WOMEN AT THE FOREFRONT

WOMEN AT THE FOREFRONT

Ojai Fest Is the Latest Spotlighting Their Creativity

By Paul Hertelendy 
artssf.com, the independent observer of San Francisco Bay Area music and dance 
Week of June 17-24, 2016
Vol. 18, No. 73

BERKELEY—Is this the year of the woman in serious music?

The entire Ojai Music Festival program this year is dominated by women’s creativity, inclluding the major opus, Kaija Saariaho’s “The Passion of Simone.” Joana Carneiro will be one of the rare woman conductors at the San Francisco Symphony next season, Saariaho’s “L’amour de loin” is announced for the Metropolitan Opera, and the newest Pulitzer-Prize-winning composer is Caroline Shaw, a graduate student at Princeton. Marin Alsop meanwhile triumphs on podia on both coasts, completing her 27th year heading the nearby Cabrillo Music Festival.

The innovative northern outpost of the Ojai Festival got off to a ringing start this month with the rare phenomenon of a lobbyful of attendees animatedly staying after opening night, quite spontaneously, to discuss the concert experience.

This reaction emanated from the 21st-century monodrama music-theater piece, “The Passion of Simone” by Kaija Saariaho. The highly esteemed Finnish composer in Paris, Saariaho, 63, is a subtle colorist whose mildly dissonant, enigmatic  orchestrations keep you transfixed, grown out of the nebulous environments  of Debussy, “Pierrot Lunaire”  and early Stravinsky, almost devoid of brass. Instead of highlighting melodies, her scores are textures and effects, constantly shifting like the sunset light, sparkling like vintage champagne. Virtually all of the 20 orchestra members have separate parts to play.

Elusive content wrapped in a paradox? Yes, much like Heisenberg’s Uncertainty Principle in physics, which says you can examine and absorb but cannot fully put your finger on it.

Saariaho’s “Passion” is a nebulous poetic allusion and reflection on Simone Weil (1909-43),  a French writer, political activist, factory worker, humanist, mystic and patriot. The work also draws parallels of Weil (who was at various times an agnostic, a Jew, and a Catholic devotee) to Jesus Christ, referring to the 14 Stations of the Cross. The texts, delivered by a “sister”  in song and word, reflect great compassion toward Ms. Weil in reference to this “fragile flame,” one that was largely overlooked until the posthumous publication of her writings.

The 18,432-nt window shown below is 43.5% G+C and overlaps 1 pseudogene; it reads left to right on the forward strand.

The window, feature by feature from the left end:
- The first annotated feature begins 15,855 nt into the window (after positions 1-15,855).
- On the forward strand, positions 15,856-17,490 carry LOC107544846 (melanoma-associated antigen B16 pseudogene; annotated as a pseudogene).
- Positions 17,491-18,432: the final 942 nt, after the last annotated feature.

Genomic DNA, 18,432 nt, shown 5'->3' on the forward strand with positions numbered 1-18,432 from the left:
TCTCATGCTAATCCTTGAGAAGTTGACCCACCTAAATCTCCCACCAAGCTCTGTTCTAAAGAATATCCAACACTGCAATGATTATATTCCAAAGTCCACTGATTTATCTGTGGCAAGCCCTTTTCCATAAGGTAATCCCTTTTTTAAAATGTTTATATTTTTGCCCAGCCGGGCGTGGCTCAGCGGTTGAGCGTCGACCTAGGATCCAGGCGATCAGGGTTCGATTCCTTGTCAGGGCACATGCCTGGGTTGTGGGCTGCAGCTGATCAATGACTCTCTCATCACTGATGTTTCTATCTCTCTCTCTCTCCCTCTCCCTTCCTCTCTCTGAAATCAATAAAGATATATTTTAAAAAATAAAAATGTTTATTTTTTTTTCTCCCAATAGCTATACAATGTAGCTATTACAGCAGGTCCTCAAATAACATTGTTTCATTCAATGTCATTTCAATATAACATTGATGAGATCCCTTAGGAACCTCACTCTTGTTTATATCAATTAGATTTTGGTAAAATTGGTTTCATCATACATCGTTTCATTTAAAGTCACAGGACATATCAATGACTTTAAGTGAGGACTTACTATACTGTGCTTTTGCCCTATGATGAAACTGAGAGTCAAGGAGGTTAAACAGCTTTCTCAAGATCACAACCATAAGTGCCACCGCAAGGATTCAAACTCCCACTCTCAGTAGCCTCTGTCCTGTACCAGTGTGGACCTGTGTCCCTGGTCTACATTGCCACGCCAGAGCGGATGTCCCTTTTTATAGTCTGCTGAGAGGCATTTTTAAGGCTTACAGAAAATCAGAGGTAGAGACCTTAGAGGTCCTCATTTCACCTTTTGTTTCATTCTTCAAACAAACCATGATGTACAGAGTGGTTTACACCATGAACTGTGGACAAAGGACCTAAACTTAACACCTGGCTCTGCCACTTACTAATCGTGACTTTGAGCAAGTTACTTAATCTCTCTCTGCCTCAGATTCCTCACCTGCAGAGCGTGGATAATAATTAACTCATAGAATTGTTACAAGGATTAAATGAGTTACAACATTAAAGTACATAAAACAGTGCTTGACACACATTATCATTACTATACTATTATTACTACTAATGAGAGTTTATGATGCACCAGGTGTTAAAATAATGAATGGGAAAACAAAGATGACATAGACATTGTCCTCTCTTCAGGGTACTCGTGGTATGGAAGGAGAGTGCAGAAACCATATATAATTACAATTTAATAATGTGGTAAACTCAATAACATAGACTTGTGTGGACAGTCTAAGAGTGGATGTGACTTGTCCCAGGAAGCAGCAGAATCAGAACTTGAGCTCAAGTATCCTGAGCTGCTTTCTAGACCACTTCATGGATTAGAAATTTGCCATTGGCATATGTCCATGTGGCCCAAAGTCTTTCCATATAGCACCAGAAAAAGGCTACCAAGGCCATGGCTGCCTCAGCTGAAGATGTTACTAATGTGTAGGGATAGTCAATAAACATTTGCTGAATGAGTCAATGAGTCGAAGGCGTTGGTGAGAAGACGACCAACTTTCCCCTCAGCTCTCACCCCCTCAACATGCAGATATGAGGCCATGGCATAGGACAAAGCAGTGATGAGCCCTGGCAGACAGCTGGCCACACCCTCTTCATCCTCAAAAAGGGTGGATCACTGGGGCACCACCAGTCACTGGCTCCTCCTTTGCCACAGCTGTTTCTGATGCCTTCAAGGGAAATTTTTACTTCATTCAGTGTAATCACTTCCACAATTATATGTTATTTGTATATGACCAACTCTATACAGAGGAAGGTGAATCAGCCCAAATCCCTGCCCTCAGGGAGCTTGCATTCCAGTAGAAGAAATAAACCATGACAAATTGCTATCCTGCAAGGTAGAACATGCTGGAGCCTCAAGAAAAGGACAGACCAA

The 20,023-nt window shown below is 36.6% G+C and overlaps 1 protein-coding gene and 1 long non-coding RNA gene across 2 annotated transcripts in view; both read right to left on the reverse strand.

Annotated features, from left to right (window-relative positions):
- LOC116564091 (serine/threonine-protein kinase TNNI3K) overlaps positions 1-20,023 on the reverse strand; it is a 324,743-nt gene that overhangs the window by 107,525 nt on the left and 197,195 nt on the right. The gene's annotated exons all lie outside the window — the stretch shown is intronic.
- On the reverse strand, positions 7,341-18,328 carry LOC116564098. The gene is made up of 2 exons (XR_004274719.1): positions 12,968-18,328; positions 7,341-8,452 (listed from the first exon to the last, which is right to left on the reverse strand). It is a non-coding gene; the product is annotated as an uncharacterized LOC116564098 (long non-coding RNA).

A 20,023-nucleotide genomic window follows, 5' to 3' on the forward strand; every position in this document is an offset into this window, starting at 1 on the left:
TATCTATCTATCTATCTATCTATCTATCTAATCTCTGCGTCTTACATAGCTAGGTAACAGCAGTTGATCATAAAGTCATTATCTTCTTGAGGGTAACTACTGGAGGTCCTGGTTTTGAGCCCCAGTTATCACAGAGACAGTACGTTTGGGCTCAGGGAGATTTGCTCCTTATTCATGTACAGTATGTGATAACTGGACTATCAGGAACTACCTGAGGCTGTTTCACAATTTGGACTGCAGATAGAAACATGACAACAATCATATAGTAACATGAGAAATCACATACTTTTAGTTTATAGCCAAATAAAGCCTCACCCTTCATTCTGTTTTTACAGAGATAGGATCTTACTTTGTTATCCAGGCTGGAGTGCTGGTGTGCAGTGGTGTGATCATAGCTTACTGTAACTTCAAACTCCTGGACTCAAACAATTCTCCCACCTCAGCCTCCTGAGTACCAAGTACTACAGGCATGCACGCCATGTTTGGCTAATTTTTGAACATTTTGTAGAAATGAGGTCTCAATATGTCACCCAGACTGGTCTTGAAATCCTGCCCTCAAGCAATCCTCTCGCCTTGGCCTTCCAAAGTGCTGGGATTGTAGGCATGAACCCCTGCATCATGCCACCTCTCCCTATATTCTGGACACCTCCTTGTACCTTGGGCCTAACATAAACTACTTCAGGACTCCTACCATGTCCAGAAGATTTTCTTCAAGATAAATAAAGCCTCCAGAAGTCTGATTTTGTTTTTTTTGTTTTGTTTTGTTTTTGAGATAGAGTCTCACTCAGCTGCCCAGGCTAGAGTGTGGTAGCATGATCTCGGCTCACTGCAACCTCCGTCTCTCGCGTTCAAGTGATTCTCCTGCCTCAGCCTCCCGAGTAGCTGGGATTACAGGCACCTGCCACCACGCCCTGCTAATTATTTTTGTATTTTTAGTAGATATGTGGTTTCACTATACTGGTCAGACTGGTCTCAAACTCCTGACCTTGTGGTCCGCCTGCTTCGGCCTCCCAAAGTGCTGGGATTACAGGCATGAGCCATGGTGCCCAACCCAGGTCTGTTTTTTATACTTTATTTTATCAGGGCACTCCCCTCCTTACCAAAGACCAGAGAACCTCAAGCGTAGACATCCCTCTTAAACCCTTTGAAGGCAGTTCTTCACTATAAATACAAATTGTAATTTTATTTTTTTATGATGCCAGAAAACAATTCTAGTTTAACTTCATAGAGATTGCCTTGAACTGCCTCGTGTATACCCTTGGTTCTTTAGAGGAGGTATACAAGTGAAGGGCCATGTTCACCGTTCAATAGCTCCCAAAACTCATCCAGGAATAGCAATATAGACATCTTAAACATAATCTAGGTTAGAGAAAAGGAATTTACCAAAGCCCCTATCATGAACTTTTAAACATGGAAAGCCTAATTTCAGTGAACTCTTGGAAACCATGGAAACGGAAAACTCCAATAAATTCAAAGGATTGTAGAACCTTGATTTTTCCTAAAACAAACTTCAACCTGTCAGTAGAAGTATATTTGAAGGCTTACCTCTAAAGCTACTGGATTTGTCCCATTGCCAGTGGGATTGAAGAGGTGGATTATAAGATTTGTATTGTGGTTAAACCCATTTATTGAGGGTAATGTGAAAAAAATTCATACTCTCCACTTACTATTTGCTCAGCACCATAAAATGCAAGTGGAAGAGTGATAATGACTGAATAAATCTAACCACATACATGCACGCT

The piece is built around an actress/narrator/mezzo singer interacting with the orchestra, with occasional interjection by a four-member Greek chorus. Even though her French diction was imperfect, singer Julia Pollock was impressive on a stage with its shifting colored lights, whether standing, emoting or just supine.

Directed by Peter Sellars, who is overall head of music for the 2016 Ojai Music Festival, “Simone” featured the crack New York-based ICE ensemble under the baton of Joana Carneiro, best known around here as music director of the Berkeley Symphony. She shaped the music adroitly and cued components carefully in her model appearance.

The disappointment was the brevity of the 75-minute program, for which adding an ICE-only curtain-raiser would have been very welcome, especially since ICE is so rarely heard on the West Coast. (Footnote: ICE’s artistic director is also a woman, Claire Chase.)

The three touring Ojai  programs which opened here June 16 conclude with Pollock returning for impressions of singer-dancer Josephine Baker, the alluring American expat who had been the toast of 1920s Paris.

Although given in the intimate confines of Zellerbach Playhouse on the university campus, “Passion” required using microphone amplification for the singers. Saariaho had originally taken up the project at the suggestion of the mercurial idea man Sellars.

Ojai Festival in Berkeley, June 16-18, Zellerbach Playhouse. Peter Sellars, music director. For info: (510) 642-9988, or go online.

©Paul Hertelendy 2016
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Paul Hertelendy has been covering the dance and modern-music scene in the San Francisco Bay Area with relish — and a certain amount of salsa — for years.

These critiques appearing weekly (or sometimes semi-weekly, but never weakly) will focus on dance and new musical creativity in performance, with forays into books (by authors of the region), theater and recordings by local artists as well.
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